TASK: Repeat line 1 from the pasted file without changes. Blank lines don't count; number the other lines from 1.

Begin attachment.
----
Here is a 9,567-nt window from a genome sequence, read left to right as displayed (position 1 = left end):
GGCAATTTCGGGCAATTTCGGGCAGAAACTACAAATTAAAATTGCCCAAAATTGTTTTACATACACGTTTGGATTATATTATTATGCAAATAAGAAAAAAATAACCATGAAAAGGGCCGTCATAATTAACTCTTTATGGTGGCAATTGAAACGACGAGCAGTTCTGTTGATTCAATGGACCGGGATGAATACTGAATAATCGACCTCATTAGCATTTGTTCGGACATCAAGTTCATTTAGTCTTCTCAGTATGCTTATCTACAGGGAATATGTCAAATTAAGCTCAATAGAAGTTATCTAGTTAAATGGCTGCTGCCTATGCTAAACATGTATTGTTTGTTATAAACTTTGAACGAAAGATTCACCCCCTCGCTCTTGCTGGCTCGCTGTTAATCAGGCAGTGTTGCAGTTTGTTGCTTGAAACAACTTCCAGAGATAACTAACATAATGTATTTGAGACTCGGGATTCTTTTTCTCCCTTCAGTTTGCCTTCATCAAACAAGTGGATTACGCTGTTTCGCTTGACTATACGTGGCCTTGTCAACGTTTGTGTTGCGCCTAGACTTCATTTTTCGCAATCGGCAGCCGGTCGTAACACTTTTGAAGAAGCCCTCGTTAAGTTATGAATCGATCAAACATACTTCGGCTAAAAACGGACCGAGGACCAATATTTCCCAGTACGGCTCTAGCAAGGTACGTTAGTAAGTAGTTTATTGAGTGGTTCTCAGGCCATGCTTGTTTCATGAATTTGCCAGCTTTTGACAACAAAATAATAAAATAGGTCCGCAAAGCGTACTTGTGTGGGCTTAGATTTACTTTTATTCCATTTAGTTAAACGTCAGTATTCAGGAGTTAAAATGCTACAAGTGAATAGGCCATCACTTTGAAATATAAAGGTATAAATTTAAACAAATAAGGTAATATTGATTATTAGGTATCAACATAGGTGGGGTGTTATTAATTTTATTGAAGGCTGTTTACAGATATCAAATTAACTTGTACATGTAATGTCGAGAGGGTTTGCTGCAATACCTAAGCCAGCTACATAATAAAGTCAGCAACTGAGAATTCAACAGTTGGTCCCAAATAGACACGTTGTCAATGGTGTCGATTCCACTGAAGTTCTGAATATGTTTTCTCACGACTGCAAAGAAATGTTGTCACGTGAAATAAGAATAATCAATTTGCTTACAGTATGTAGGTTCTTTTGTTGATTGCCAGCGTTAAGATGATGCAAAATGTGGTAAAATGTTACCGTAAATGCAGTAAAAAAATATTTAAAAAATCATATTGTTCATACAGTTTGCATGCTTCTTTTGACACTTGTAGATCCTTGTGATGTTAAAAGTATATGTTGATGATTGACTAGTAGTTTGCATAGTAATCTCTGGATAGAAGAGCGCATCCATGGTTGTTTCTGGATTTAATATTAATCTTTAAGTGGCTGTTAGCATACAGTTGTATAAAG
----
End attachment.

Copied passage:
Here is a 9,567-nt window from a genome sequence, read left to right as displayed (position 1 = left end):